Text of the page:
Drug possession in Virginia is a crime that carries harsh penalties. Additionally, you do not have to be in direct possession of a drug in order to be charged with possession of drugs or narcotics. If the drug is “within your control,” in other words, if you have access to the substance such as in a box under your bed or in the glove compartment of your car, a court can determine that it is yours and charge you with a criminal offense. In order to defend against drug possession charges, you would be well-served by contacting a knowledgeable Virginia drug possession attorney. We have the experience and the background necessary to help protect you against any erroneous or over-zealous charges by supplying you with the most current information available and by representing you in court. Possession is not the only drug charge, and we have further information on other drug offenses here.
Drug crimes and penalties in Virginia are based on schedules, which classify drugs and penalties associated with possession according to the drug’s addictiveness and whether or not it serves any medicinal purpose, as defined by the Commonwealth. The penalties for a drug possession conviction depend on the schedule of drug in question. Additionally, it is important to note that regardless of the level of possession charge, if you are convicted of drug possession in the Commonwealth of Virginia, you will lose your privilege to operate a motor vehicle for a period of six (6) months. Depending on your driving record, a restricted permit may be authorized by the court, however, the state legislature has tied riving privileges to drug conviction penalties throughout the Code of Virginia.
Although some states – including Maryland and the District of Columbia — have decriminalized or are in the process of decriminalizing marijuana possession, Virginia has not and possession and use of marijuana is considered a criminal offense. Additionally, whether you are caught with a small amount, for example less than an ounce, or several ounces, Virginia law does not differentiate between the two; if you are found guilty, you still face jail time, and/or probation and fines.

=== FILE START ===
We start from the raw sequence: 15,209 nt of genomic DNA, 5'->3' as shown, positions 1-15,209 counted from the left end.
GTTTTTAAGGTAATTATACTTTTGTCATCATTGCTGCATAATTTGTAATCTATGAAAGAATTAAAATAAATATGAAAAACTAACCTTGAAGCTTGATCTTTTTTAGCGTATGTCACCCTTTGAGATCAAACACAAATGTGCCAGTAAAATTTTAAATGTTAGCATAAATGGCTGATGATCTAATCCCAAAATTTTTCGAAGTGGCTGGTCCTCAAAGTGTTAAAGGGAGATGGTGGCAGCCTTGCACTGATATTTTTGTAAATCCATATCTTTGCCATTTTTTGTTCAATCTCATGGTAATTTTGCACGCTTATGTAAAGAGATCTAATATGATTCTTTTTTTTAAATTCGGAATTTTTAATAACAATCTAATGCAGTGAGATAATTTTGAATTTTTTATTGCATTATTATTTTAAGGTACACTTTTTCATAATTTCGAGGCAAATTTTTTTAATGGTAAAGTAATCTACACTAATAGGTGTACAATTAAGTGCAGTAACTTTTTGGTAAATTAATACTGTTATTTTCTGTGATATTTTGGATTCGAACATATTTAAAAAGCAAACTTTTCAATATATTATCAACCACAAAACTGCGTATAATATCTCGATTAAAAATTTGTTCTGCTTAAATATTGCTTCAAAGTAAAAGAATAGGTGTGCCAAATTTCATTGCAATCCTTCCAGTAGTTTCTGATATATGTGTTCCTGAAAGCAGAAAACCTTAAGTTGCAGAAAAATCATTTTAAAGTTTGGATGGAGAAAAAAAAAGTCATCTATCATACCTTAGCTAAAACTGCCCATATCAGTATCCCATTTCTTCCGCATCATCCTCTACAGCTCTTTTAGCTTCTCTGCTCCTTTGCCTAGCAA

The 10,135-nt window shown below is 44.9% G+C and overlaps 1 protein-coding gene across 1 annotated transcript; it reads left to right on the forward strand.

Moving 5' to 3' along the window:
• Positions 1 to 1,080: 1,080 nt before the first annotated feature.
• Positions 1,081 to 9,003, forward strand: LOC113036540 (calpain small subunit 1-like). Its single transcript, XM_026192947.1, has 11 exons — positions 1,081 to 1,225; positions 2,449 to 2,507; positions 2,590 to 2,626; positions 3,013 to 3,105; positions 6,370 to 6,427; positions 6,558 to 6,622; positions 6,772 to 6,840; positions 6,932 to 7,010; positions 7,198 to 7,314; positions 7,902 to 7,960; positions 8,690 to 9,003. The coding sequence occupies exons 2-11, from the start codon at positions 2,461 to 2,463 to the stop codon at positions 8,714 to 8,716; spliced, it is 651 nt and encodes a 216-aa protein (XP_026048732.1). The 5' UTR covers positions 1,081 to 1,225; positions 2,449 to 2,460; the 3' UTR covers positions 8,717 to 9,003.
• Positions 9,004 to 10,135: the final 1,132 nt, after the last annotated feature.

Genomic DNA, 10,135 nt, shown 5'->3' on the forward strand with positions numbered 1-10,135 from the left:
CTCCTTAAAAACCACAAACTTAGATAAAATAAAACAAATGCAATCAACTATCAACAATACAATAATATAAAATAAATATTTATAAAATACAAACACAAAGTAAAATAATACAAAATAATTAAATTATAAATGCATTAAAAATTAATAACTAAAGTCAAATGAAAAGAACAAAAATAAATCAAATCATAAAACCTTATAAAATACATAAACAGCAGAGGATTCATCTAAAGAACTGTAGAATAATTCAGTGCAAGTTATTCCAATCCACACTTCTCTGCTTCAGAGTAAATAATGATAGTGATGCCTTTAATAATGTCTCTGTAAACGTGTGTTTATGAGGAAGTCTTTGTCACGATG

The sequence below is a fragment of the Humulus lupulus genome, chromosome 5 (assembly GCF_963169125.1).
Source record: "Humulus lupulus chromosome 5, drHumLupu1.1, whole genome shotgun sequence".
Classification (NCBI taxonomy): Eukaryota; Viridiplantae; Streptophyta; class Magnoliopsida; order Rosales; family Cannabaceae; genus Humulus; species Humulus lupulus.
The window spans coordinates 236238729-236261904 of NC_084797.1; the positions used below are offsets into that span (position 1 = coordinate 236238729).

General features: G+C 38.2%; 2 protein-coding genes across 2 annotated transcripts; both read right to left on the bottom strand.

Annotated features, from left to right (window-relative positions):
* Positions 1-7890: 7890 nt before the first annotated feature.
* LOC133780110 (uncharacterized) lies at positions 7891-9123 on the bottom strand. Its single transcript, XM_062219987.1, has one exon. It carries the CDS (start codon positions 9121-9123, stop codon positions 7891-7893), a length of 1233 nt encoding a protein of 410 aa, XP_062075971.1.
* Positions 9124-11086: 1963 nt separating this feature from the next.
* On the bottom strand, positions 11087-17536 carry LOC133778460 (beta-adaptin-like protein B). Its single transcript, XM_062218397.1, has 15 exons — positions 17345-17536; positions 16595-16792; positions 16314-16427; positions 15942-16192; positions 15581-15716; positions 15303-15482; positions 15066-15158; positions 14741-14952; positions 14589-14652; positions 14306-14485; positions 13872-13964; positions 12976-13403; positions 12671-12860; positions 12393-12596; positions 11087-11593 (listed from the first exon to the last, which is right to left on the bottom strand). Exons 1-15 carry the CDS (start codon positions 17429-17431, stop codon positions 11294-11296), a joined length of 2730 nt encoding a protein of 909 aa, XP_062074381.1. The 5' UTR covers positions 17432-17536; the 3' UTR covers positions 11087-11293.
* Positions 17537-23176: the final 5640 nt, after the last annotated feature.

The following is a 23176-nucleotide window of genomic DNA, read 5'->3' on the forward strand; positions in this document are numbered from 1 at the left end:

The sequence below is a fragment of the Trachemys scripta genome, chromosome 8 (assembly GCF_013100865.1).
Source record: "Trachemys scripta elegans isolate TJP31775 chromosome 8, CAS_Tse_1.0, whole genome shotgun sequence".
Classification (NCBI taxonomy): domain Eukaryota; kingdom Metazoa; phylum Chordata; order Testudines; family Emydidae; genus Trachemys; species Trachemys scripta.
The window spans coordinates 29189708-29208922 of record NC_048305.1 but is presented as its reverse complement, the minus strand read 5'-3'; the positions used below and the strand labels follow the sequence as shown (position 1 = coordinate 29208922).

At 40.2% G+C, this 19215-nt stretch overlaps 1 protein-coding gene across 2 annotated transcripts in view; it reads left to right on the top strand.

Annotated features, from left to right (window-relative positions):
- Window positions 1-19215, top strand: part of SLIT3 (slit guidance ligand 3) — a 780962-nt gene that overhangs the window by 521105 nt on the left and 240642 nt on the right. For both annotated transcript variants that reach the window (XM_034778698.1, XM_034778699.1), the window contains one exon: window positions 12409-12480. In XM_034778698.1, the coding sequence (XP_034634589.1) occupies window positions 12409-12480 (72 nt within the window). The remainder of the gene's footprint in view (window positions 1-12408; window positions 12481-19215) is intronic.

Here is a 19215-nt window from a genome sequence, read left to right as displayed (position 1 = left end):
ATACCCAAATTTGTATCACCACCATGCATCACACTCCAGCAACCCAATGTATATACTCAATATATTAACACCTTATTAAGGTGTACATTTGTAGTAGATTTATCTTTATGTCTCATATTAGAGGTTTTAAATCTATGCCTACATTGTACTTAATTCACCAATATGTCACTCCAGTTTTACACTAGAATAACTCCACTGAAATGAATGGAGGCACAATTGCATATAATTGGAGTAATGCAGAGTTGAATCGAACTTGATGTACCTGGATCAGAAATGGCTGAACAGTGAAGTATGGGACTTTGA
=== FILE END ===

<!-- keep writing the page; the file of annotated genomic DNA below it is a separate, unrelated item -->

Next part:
A first offense of marijuana possession in Virginia is an unclassified misdemeanor charge. If you are so convicted, you face up to 30 days in jail, a six-month driver’s license suspension, and a $500 fine. For a second or subsequent offense, the offense is elevated to a Class 1 misdemeanor and you face up to one year in prison, a six-month driver’s license suspension, and fines of up to $2,500. If charged with possession of Marijuana call for a free consultation with an experienced Virginia marijuana possession lawyer.
Luckily, Virginia law offers a deferred disposition in some circumstances. Deferred disposition, as outlined in Virginia Code Section 18.2-251, enables first time offenders to avoid a criminal conviction if they meet certain criteria set by the court. A deferred finding may be available for marijuana possession or more serious felony possession charges, but there are specific eligibility requirements and performance requirements while on the deferred disposition. Therefore, it is very important to speak with a Virginia criminal defense attorney who is well-versed in drug possession charges and who can tell you if your case is suitable for a deferred disposition.
Virginia criminal defense lawyers are your best friends when it comes to successfully defending against a charge of possession or other drug charges. They know the law, they know the court system, and they have the experience, knowledge, and passion to help you through the legal process. A drug charge can result in a lasting criminal record and it can also affect your employment, your family, and your future. Contact a Virginia drug possession defense attorney today for a free evaluation of your case and to learn more about defending against drug possession charges in Virginia.
Patrick Woolley Attorney At Law